Natalis, it seems, was sent upon a Visit to him, (being indifpofed) with a Compliment, That he would not let, Pifo came at him; and advising him to the Continuance of their Friendship and Acquaintance, as formerly. To whom Seneca made Answer, that frequent Meetings and Conferences betwixt them, could do neither of them any good; but that he had a great loterest in Pifo's Welfare: Hareupon Granius Sylvanus (a Captain of the Guard, was. fent to examine Seneca upon the Discourse that passed be. tivixt him and Natalis, and to return his Answer. See noca, either by Chance, or on Purpose, came that Day from Campania, to a Villa of his own, within four Miles of the City; and thither the Officer went the next Evening, and befet the Place. He found Seneca at Supper with his Wife Paulina, and two of his Friends ; and gave him immediately an Account of his 'Commission, Seneca teld him, that it was true, that Natalis had been with him in Pifo's Name, with a Complaint, that Pifo could not be admitted to see him: and that he excused himself by Reafon of his want of Health, and his Desire to be quiet and private, and that he had no Reason to prelos
another Man's Welfare before his own Cefar himself he said, knew very well, that he was not a Man of Com: pliment; having received more Proofs of of his Freedom, thab of his Flattery. This Answer of Seneca's was delivered to Cæfar in the presence of Poppaa and Tigellinys, the intimate Confidents of this barbarous Prince ; and Nero asked him, Whether he could gather any thing From Seneca, as if be intended to make himself away The Tribune's Answer was, That he did not find him one jot moved with the Meffage : But that he went on round: ly with his Tale, and never fo much as changed Countenance for the Matter. Go back to him then, says Nero, and tell him, That he is condemned to die. Fabius Ruo. Aicus delivers it, That the Tribune did not return the fame way he came, but went aside to Fenius, (a Captain of that Name) and told him Cæfar's Orders, asking his Advice, whether he should obey them, or not ; who bad him by all means to do as he was ordered. Which waot of Resolution was fatal to them all; for Silvanus also, that was one of the Conspirators, affifted now to serve, and to it.crease those Crimes, which he had before complotted to revenge. And yet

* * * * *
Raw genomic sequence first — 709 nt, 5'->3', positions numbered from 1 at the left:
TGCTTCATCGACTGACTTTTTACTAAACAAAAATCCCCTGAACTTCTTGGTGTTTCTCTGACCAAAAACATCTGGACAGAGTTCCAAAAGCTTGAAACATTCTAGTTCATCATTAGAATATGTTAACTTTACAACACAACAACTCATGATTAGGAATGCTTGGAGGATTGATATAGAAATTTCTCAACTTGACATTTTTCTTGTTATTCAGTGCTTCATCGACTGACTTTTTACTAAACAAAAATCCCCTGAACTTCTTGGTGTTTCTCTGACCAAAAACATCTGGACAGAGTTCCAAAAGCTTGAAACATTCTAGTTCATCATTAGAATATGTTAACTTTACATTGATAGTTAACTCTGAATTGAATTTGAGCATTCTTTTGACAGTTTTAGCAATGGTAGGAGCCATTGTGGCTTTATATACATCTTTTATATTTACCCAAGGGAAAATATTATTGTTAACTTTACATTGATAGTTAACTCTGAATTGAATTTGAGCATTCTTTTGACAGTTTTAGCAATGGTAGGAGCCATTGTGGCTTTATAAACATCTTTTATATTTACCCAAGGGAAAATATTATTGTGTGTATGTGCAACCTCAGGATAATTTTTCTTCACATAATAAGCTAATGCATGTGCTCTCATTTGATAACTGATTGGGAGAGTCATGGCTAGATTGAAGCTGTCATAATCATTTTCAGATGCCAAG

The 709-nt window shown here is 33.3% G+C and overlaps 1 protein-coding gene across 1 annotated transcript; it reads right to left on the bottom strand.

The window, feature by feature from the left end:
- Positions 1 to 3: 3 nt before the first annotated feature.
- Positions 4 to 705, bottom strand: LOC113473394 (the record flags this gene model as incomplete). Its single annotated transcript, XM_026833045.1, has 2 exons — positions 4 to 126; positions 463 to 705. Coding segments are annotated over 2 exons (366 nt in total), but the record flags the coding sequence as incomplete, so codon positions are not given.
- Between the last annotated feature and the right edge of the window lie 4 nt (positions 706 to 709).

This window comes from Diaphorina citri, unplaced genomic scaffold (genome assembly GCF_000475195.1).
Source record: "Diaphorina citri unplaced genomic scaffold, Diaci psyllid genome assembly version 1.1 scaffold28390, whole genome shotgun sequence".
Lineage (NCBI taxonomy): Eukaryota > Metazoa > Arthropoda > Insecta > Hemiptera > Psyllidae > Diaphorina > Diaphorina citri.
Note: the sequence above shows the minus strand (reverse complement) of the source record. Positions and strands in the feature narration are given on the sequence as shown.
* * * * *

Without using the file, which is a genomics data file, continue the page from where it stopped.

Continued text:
he did not think fit to appear himself in the Busipels, but sent a Centurion to Seo neca, to tell bis Doom. Seneca without any Surprize, or Disorder, calls for his will; which being refused him by the Officer, he turned to his Friends, and told them, That Gince he was not permitted to requite them, as they deserved, he was yet at Liberty to bequeathe them the Thing of all others that he e teemed the most, that is the Image of his Life: which should give them the Reputation both of Constancy and Friendship, if they would but imitate it; exhorting them to a firmgess of Mind, sometimes by good Counsel, otherwhile by Reprehension, as the Occasion required. Where, says he, is all your Philosophy gow?', all your premeditated Refolutions against the violences of Fortune ? Is there any Man fo ignorant of Nero's Cruelty, as to expect, after the Murder of his Mother, and his Brother, that he should ever spare the life of his Governor and Tutor? After some general Exprellions to this purpose, he took his wife in his Arms, and having somewhat fortified her against the present Calamity, he belougbt